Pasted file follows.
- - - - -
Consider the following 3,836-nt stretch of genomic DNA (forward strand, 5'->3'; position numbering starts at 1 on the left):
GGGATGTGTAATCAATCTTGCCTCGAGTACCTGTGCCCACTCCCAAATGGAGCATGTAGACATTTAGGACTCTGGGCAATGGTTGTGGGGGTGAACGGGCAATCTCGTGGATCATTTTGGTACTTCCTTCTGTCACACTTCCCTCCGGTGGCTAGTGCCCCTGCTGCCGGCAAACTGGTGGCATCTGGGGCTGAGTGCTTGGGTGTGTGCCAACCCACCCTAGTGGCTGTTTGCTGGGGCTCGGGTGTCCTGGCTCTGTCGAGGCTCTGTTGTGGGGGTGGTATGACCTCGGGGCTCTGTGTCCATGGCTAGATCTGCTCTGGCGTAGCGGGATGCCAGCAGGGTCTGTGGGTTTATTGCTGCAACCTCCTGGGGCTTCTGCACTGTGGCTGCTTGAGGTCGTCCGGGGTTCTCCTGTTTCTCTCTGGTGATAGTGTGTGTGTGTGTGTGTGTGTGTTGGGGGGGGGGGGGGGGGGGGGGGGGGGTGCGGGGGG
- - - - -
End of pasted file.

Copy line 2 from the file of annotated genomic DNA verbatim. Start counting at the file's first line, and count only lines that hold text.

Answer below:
GGGATGTGTAATCAATCTTGCCTCGAGTACCTGTGCCCACTCCCAAATGGAGCATGTAGACATTTAGGACTCTGGGCAATGGTTGTGGGGGTGAACGGGCAATCTCGTGGATCATTTTGGTACTTCCTTCTGTCACACTTCCCTCCGGTGGCTAGTGCCCCTGCTGCCGGCAAACTGGTGGCATCTGGGGCTGAGTGCTTGGGTGTGTGCCAACCCACCCTAGTGGCTGTTTGCTGGGGCTCGGGTGTCCTGGCTCTGTCGAGGCTCTGTTGTGGGGGTGGTATGACCTCGGGGCTCTGTGTCCATGGCTAGATCTGCTCTGGCGTAGCGGGATGCCAGCAGGGTCTGTGGGTTTATTGCTGCAACCTCCTGGGGCTTCTGCACTGTGGCTGCTTGAGGTCGTCCGGGGTTCTCCTGTTTCTCTCTGGTGATAGTGTGTGTGTGTGTGTGTGTGTGTTGGGGGGGGGGGGGGGGGGGGGGGGGGGTGCGGGGGG